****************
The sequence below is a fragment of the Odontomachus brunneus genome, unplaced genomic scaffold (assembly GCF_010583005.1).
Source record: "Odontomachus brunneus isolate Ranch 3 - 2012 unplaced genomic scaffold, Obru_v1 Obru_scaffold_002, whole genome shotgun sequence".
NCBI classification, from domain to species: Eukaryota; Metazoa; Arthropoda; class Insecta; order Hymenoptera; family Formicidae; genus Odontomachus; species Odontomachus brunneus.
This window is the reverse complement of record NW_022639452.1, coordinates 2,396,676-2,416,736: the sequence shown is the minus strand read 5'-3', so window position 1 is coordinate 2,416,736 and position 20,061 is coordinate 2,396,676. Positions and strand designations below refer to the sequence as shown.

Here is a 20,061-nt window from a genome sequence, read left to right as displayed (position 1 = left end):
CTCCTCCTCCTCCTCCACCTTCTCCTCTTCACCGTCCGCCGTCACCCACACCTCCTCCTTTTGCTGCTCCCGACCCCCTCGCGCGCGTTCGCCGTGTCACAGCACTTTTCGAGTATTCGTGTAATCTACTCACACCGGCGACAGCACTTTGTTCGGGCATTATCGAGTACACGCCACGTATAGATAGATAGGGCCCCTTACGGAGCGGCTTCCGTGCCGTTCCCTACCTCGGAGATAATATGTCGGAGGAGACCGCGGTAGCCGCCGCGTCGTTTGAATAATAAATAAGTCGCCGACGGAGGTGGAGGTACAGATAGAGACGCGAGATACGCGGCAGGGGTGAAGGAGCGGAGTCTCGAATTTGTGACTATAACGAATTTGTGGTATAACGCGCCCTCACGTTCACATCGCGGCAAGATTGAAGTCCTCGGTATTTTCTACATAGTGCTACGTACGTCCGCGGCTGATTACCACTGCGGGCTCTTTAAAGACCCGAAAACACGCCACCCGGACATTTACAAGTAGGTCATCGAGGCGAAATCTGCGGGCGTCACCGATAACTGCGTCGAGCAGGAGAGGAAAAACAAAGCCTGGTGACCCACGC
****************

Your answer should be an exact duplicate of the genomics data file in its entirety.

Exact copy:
The sequence below is a fragment of the Odontomachus brunneus genome, unplaced genomic scaffold (assembly GCF_010583005.1).
Source record: "Odontomachus brunneus isolate Ranch 3 - 2012 unplaced genomic scaffold, Obru_v1 Obru_scaffold_002, whole genome shotgun sequence".
NCBI classification, from domain to species: Eukaryota; Metazoa; Arthropoda; class Insecta; order Hymenoptera; family Formicidae; genus Odontomachus; species Odontomachus brunneus.
This window is the reverse complement of record NW_022639452.1, coordinates 2,396,676-2,416,736: the sequence shown is the minus strand read 5'-3', so window position 1 is coordinate 2,416,736 and position 20,061 is coordinate 2,396,676. Positions and strand designations below refer to the sequence as shown.

Here is a 20,061-nt window from a genome sequence, read left to right as displayed (position 1 = left end):
CTCCTCCTCCTCCTCCACCTTCTCCTCTTCACCGTCCGCCGTCACCCACACCTCCTCCTTTTGCTGCTCCCGACCCCCTCGCGCGCGTTCGCCGTGTCACAGCACTTTTCGAGTATTCGTGTAATCTACTCACACCGGCGACAGCACTTTGTTCGGGCATTATCGAGTACACGCCACGTATAGATAGATAGGGCCCCTTACGGAGCGGCTTCCGTGCCGTTCCCTACCTCGGAGATAATATGTCGGAGGAGACCGCGGTAGCCGCCGCGTCGTTTGAATAATAAATAAGTCGCCGACGGAGGTGGAGGTACAGATAGAGACGCGAGATACGCGGCAGGGGTGAAGGAGCGGAGTCTCGAATTTGTGACTATAACGAATTTGTGGTATAACGCGCCCTCACGTTCACATCGCGGCAAGATTGAAGTCCTCGGTATTTTCTACATAGTGCTACGTACGTCCGCGGCTGATTACCACTGCGGGCTCTTTAAAGACCCGAAAACACGCCACCCGGACATTTACAAGTAGGTCATCGAGGCGAAATCTGCGGGCGTCACCGATAACTGCGTCGAGCAGGAGAGGAAAAACAAAGCCTGGTGACCCACGC